From behind the glass, the officer spoke again, “If you can’t control yourself, I can’t help you.”

Control myself!? What the fuck was this asshole saying to me?

My tears turned to anger and frustration.

I dropped my hands from my face and spoke sternly, “I need you to take down my name and the name of my boyfriend.”

The officer retorted, “I don’t need to do anything.”

I needed the police, but the police clearly did not want to help me. In that moment, I knew I was defeated.

Rather than prolonging this pointless conversation, I turned and left. I hopped into my car and drove home. If the police couldn’t protect me from him, I needed to protect myself from him.

During the entire drive home, I plotted and planned ways to get my boyfriend to break up with me. Even at 18, I knew it had to be his idea. I was too afraid to break up with him myself. I feared the ramifications of my rejection of him.

Within a few weeks of the police-station incident, I cut my hair really short. I stopped wearing make-up and started wearing clothes that didn’t fit me. I resembled a homely 12-year-old boy more than the attractive 18-year-old girl I had been so proud of becoming.

I made myself ugly and it worked. He broke up with me soon after I started my freshman year in college that fall.

One would think I felt free and relieved. One would think I would feel like a brave and courageous survivor.

One would be very, very wrong.

For nearly 23 years since the incident, I felt more like a failure than a survivor for not speaking up.

I told no one of the details of that night or any of the other abusive nights with my ex-boyfriend. The guilt of remaining silent engulfed me. Although I am, by far, not the only female he has ever assaulted, I was the first. With each story passed along to me over the years about another girlfriend or friend or brother or officer assaulted by my ex-boyfriend, the guilt became more and more intense.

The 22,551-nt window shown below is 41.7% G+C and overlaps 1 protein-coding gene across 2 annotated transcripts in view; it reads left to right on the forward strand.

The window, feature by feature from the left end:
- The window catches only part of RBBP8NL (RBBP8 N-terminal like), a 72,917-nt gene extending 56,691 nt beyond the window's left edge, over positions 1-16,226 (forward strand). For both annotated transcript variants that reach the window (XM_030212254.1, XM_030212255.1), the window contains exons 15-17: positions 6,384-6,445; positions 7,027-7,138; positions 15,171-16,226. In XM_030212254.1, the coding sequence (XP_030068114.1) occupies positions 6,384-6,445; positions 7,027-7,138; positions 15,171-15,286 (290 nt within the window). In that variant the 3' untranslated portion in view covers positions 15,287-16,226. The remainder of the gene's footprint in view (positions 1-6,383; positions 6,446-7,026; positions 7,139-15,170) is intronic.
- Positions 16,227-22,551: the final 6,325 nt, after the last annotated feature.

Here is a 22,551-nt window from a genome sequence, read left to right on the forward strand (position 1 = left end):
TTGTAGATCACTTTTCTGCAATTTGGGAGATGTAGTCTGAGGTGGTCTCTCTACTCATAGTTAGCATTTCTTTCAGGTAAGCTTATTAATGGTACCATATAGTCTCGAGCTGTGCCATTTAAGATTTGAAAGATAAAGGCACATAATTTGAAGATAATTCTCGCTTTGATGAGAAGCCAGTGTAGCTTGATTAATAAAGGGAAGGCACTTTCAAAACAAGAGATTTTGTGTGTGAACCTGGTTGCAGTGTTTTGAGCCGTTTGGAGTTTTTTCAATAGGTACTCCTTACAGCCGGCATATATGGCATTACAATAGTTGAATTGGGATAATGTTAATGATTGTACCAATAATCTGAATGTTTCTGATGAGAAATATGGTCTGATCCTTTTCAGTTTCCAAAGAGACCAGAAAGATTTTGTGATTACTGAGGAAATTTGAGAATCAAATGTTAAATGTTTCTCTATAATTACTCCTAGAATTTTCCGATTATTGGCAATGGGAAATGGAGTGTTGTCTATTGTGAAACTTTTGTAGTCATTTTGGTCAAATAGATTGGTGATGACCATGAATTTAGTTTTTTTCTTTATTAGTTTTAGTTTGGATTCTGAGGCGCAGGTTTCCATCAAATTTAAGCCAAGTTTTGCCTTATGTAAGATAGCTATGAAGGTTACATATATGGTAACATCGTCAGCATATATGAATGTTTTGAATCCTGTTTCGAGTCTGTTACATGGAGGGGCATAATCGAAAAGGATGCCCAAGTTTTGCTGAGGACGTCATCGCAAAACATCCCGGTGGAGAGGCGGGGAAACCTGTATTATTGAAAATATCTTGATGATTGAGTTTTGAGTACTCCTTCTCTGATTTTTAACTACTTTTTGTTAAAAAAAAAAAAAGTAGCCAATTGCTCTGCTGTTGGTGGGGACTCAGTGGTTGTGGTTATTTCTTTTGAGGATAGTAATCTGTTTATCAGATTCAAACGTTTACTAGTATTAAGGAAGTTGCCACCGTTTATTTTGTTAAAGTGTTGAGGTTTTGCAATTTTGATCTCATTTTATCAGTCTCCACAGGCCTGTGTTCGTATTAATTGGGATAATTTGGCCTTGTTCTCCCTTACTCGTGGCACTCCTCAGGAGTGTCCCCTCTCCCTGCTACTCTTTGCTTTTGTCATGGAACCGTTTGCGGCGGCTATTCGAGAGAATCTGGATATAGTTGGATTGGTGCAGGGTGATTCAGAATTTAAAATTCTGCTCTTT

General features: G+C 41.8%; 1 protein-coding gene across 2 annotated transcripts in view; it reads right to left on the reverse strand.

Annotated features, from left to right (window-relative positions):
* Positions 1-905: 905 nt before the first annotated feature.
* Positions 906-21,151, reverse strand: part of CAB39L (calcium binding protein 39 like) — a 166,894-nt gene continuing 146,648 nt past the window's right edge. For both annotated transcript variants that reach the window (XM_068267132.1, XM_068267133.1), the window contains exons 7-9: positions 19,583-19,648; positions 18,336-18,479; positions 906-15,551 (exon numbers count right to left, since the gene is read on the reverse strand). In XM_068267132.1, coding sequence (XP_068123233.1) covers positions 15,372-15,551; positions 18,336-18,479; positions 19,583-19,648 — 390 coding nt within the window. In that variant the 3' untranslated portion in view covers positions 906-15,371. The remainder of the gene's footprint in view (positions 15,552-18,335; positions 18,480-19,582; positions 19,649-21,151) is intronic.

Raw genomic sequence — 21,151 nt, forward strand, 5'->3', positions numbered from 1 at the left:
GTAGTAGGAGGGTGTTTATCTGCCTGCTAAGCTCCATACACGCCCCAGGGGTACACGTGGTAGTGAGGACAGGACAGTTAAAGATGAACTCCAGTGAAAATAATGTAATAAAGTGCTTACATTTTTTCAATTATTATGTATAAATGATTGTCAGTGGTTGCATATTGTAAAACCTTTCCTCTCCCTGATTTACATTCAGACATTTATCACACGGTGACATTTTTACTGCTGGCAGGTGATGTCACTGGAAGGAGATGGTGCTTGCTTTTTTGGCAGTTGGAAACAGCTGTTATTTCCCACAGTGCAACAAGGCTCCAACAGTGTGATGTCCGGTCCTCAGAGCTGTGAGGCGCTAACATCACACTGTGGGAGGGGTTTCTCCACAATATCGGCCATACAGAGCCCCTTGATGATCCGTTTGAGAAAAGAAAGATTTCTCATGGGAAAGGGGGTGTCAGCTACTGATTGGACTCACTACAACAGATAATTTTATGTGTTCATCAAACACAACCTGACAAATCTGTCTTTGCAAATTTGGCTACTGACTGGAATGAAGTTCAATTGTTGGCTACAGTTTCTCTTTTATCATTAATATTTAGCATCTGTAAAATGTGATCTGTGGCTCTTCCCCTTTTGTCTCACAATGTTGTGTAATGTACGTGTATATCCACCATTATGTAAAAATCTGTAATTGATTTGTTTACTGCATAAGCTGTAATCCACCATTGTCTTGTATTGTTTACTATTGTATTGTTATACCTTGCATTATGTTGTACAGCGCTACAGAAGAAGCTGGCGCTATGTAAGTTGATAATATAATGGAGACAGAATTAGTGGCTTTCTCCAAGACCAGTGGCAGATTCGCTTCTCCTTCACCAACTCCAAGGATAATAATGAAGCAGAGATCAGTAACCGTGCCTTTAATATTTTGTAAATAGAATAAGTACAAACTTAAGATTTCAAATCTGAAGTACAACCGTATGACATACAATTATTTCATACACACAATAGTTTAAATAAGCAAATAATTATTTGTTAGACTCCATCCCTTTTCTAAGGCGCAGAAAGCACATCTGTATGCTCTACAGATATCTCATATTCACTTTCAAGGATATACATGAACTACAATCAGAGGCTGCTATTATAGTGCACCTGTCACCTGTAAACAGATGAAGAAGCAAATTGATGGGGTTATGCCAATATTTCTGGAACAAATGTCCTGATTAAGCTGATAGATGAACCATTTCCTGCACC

Many may assume I somehow asked for the treatment I received when I was 18. One might ask, “What did you do to instigate him?”

That’s kind of like asking your child why the bully bullied him. Uh? Because he’s a bully!

There is no reason why I ended up being beaten by that boy. He is a perfect example of why rehabilitation does not work for many offenders, especially serial offenders of domestic violence and relational assault.

You see, he was arrested again just two days ago for assault. My sister forwarded me the news link, a common occurrence that happens about every two or three years. I have many notices of his arrests over the years in my inbox and files.

At age 42, this man cannot and will not change. He has been in and out of jail and prison for the past 23 years and everyone seems to keep giving him chances.

I swore I would never be involved with another man who beat me or threatened me. And for the nearly 20 years that followed, I chose to be with good boyfriends, caring boyfriends.

Then, at the age of 38, I invited a sociopath into my life. Once I escaped that abusive relationship, I vowed to never be silent about what happened to me, because silence helps no one except the perpetrators.

We cannot blame the police, the courts, the lawyers or the victims for the violence against us. The finger-pointing must end. It’s everyone’s fault for not taking the appropriate actions to see that the violence ends and is prosecuted appropriately.

We need to start blaming the criminals and stop feeling guilty about throwing down punishments that fit the crimes.

Otherwise, the criminals will continue holding us hostage and laughing at our humanity.




Paula Carrasquillo is an active yogi, author and advocate who has lived in numerous watersheds throughout the United States, including Colorado, Maine, Maryland and New Mexico. She currently lives in the Washington, D.C. metro area. Paula is passionate about her family, friends and the motivational and brave people she meets daily through her online writing and social media exchanges. To Paula, every person, place, thing, idea and feeling she encounters is significant and meaningful, even those which she most wants to forget. Follow Paula on Twitter and on her blog.



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Ed: Kate Bartolotta